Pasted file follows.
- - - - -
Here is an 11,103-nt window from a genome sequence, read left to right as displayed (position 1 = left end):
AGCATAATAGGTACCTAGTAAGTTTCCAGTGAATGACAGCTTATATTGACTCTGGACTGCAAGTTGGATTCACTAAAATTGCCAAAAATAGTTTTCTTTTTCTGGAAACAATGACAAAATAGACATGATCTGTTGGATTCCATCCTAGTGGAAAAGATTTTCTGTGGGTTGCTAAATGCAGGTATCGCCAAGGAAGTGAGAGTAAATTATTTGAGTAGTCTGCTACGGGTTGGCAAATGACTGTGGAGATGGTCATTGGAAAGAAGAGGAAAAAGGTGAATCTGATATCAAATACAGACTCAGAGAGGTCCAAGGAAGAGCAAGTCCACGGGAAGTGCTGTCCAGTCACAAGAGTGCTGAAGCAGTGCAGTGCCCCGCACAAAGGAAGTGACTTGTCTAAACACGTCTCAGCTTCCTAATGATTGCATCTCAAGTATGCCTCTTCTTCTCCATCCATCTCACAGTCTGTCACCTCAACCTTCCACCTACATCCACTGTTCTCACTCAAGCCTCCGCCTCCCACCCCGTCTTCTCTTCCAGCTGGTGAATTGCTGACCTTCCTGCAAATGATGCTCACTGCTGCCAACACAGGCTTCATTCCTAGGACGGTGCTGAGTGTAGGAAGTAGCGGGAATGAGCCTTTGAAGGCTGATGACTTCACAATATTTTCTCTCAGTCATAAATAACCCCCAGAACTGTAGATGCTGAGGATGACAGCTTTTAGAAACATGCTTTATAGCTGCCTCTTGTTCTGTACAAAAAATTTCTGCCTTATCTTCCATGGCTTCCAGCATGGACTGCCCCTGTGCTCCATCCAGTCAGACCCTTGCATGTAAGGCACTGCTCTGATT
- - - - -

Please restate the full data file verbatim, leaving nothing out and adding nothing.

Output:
Here is an 11,103-nt window from a genome sequence, read left to right as displayed (position 1 = left end):
AGCATAATAGGTACCTAGTAAGTTTCCAGTGAATGACAGCTTATATTGACTCTGGACTGCAAGTTGGATTCACTAAAATTGCCAAAAATAGTTTTCTTTTTCTGGAAACAATGACAAAATAGACATGATCTGTTGGATTCCATCCTAGTGGAAAAGATTTTCTGTGGGTTGCTAAATGCAGGTATCGCCAAGGAAGTGAGAGTAAATTATTTGAGTAGTCTGCTACGGGTTGGCAAATGACTGTGGAGATGGTCATTGGAAAGAAGAGGAAAAAGGTGAATCTGATATCAAATACAGACTCAGAGAGGTCCAAGGAAGAGCAAGTCCACGGGAAGTGCTGTCCAGTCACAAGAGTGCTGAAGCAGTGCAGTGCCCCGCACAAAGGAAGTGACTTGTCTAAACACGTCTCAGCTTCCTAATGATTGCATCTCAAGTATGCCTCTTCTTCTCCATCCATCTCACAGTCTGTCACCTCAACCTTCCACCTACATCCACTGTTCTCACTCAAGCCTCCGCCTCCCACCCCGTCTTCTCTTCCAGCTGGTGAATTGCTGACCTTCCTGCAAATGATGCTCACTGCTGCCAACACAGGCTTCATTCCTAGGACGGTGCTGAGTGTAGGAAGTAGCGGGAATGAGCCTTTGAAGGCTGATGACTTCACAATATTTTCTCTCAGTCATAAATAACCCCCAGAACTGTAGATGCTGAGGATGACAGCTTTTAGAAACATGCTTTATAGCTGCCTCTTGTTCTGTACAAAAAATTTCTGCCTTATCTTCCATGGCTTCCAGCATGGACTGCCCCTGTGCTCCATCCAGTCAGACCCTTGCATGTAAGGCACTGCTCTGATT